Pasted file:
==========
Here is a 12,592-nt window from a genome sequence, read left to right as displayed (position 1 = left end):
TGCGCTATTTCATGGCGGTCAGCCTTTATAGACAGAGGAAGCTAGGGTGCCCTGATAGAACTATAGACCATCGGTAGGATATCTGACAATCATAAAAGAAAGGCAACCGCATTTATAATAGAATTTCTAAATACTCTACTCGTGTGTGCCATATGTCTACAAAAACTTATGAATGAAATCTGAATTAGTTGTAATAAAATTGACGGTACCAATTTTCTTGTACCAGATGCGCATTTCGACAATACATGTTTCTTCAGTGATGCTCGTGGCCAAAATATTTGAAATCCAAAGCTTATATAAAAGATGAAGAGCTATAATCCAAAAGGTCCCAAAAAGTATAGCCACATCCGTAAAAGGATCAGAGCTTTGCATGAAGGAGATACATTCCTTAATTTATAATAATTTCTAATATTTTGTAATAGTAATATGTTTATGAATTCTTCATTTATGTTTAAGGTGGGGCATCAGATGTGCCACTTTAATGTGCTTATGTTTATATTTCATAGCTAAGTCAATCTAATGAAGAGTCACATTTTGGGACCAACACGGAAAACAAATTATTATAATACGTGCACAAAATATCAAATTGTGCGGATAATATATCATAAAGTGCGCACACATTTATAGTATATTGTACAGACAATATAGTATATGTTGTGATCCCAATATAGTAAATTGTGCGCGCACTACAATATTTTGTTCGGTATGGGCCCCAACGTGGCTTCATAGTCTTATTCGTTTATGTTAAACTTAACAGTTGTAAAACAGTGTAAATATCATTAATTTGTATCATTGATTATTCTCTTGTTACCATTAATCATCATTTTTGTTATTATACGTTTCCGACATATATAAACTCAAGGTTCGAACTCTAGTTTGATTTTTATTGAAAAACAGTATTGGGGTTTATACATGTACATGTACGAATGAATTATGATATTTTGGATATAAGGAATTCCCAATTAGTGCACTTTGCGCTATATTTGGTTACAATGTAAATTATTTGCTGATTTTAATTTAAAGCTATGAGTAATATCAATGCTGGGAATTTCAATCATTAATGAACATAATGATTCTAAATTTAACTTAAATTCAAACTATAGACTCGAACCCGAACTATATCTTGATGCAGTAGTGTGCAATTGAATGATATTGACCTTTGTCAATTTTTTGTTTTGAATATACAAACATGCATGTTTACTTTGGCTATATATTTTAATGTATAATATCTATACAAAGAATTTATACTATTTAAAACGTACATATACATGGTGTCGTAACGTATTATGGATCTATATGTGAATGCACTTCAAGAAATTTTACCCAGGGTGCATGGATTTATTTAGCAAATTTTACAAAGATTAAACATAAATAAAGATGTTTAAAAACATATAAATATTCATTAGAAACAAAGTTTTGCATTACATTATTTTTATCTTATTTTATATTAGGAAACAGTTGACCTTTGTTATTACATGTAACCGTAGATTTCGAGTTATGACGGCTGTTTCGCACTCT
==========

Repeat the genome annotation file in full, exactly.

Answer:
Here is a 12,592-nt window from a genome sequence, read left to right as displayed (position 1 = left end):
TGCGCTATTTCATGGCGGTCAGCCTTTATAGACAGAGGAAGCTAGGGTGCCCTGATAGAACTATAGACCATCGGTAGGATATCTGACAATCATAAAAGAAAGGCAACCGCATTTATAATAGAATTTCTAAATACTCTACTCGTGTGTGCCATATGTCTACAAAAACTTATGAATGAAATCTGAATTAGTTGTAATAAAATTGACGGTACCAATTTTCTTGTACCAGATGCGCATTTCGACAATACATGTTTCTTCAGTGATGCTCGTGGCCAAAATATTTGAAATCCAAAGCTTATATAAAAGATGAAGAGCTATAATCCAAAAGGTCCCAAAAAGTATAGCCACATCCGTAAAAGGATCAGAGCTTTGCATGAAGGAGATACATTCCTTAATTTATAATAATTTCTAATATTTTGTAATAGTAATATGTTTATGAATTCTTCATTTATGTTTAAGGTGGGGCATCAGATGTGCCACTTTAATGTGCTTATGTTTATATTTCATAGCTAAGTCAATCTAATGAAGAGTCACATTTTGGGACCAACACGGAAAACAAATTATTATAATACGTGCACAAAATATCAAATTGTGCGGATAATATATCATAAAGTGCGCACACATTTATAGTATATTGTACAGACAATATAGTATATGTTGTGATCCCAATATAGTAAATTGTGCGCGCACTACAATATTTTGTTCGGTATGGGCCCCAACGTGGCTTCATAGTCTTATTCGTTTATGTTAAACTTAACAGTTGTAAAACAGTGTAAATATCATTAATTTGTATCATTGATTATTCTCTTGTTACCATTAATCATCATTTTTGTTATTATACGTTTCCGACATATATAAACTCAAGGTTCGAACTCTAGTTTGATTTTTATTGAAAAACAGTATTGGGGTTTATACATGTACATGTACGAATGAATTATGATATTTTGGATATAAGGAATTCCCAATTAGTGCACTTTGCGCTATATTTGGTTACAATGTAAATTATTTGCTGATTTTAATTTAAAGCTATGAGTAATATCAATGCTGGGAATTTCAATCATTAATGAACATAATGATTCTAAATTTAACTTAAATTCAAACTATAGACTCGAACCCGAACTATATCTTGATGCAGTAGTGTGCAATTGAATGATATTGACCTTTGTCAATTTTTTGTTTTGAATATACAAACATGCATGTTTACTTTGGCTATATATTTTAATGTATAATATCTATACAAAGAATTTATACTATTTAAAACGTACATATACATGGTGTCGTAACGTATTATGGATCTATATGTGAATGCACTTCAAGAAATTTTACCCAGGGTGCATGGATTTATTTAGCAAATTTTACAAAGATTAAACATAAATAAAGATGTTTAAAAACATATAAATATTCATTAGAAACAAAGTTTTGCATTACATTATTTTTATCTTATTTTATATTAGGAAACAGTTGACCTTTGTTATTACATGTAACCGTAGATTTCGAGTTATGACGGCTGTTTCGCACTCT